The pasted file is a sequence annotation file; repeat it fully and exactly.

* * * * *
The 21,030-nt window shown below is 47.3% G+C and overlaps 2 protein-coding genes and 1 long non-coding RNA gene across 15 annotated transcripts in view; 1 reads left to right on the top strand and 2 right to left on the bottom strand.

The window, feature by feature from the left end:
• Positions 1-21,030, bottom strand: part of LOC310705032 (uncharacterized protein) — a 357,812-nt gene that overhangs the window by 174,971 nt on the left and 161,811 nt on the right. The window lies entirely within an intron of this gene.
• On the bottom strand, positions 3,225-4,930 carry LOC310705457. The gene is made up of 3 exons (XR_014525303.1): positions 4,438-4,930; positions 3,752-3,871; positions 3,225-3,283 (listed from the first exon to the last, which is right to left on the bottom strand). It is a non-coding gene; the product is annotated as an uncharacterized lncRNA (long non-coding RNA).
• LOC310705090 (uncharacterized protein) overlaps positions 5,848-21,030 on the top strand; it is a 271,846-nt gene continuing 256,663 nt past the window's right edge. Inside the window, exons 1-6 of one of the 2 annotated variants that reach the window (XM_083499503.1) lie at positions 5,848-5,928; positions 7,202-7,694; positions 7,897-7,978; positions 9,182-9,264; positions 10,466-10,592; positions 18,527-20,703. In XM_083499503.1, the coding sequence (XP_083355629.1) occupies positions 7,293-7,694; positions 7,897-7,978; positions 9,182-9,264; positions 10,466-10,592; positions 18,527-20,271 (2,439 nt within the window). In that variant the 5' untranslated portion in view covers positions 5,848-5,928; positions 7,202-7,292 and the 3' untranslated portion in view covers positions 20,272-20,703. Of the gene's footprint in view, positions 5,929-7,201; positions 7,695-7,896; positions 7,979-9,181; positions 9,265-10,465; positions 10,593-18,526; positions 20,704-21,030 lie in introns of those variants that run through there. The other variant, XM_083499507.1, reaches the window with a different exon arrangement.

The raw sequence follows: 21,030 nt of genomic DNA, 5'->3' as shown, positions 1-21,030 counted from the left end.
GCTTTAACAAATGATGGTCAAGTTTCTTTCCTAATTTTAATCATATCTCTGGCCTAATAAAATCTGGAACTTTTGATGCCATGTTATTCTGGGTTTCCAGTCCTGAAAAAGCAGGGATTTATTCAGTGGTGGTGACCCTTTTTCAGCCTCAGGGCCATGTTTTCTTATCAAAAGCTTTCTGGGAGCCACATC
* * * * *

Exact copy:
The 21,030-nt window shown below is 47.3% G+C and overlaps 2 protein-coding genes and 1 long non-coding RNA gene across 15 annotated transcripts in view; 1 reads left to right on the top strand and 2 right to left on the bottom strand.

The window, feature by feature from the left end:
• Positions 1-21,030, bottom strand: part of LOC310705032 (uncharacterized protein) — a 357,812-nt gene that overhangs the window by 174,971 nt on the left and 161,811 nt on the right. The window lies entirely within an intron of this gene.
• On the bottom strand, positions 3,225-4,930 carry LOC310705457. The gene is made up of 3 exons (XR_014525303.1): positions 4,438-4,930; positions 3,752-3,871; positions 3,225-3,283 (listed from the first exon to the last, which is right to left on the bottom strand). It is a non-coding gene; the product is annotated as an uncharacterized lncRNA (long non-coding RNA).
• LOC310705090 (uncharacterized protein) overlaps positions 5,848-21,030 on the top strand; it is a 271,846-nt gene continuing 256,663 nt past the window's right edge. Inside the window, exons 1-6 of one of the 2 annotated variants that reach the window (XM_083499503.1) lie at positions 5,848-5,928; positions 7,202-7,694; positions 7,897-7,978; positions 9,182-9,264; positions 10,466-10,592; positions 18,527-20,703. In XM_083499503.1, the coding sequence (XP_083355629.1) occupies positions 7,293-7,694; positions 7,897-7,978; positions 9,182-9,264; positions 10,466-10,592; positions 18,527-20,271 (2,439 nt within the window). In that variant the 5' untranslated portion in view covers positions 5,848-5,928; positions 7,202-7,292 and the 3' untranslated portion in view covers positions 20,272-20,703. Of the gene's footprint in view, positions 5,929-7,201; positions 7,695-7,896; positions 7,979-9,181; positions 9,265-10,465; positions 10,593-18,526; positions 20,704-21,030 lie in introns of those variants that run through there. The other variant, XM_083499507.1, reaches the window with a different exon arrangement.

The raw sequence follows: 21,030 nt of genomic DNA, 5'->3' as shown, positions 1-21,030 counted from the left end.
GCTTTAACAAATGATGGTCAAGTTTCTTTCCTAATTTTAATCATATCTCTGGCCTAATAAAATCTGGAACTTTTGATGCCATGTTATTCTGGGTTTCCAGTCCTGAAAAAGCAGGGATTTATTCAGTGGTGGTGACCCTTTTTCAGCCTCAGGGCCATGTTTTCTTATCAAAAGCTTTCTGGGAGCCACATC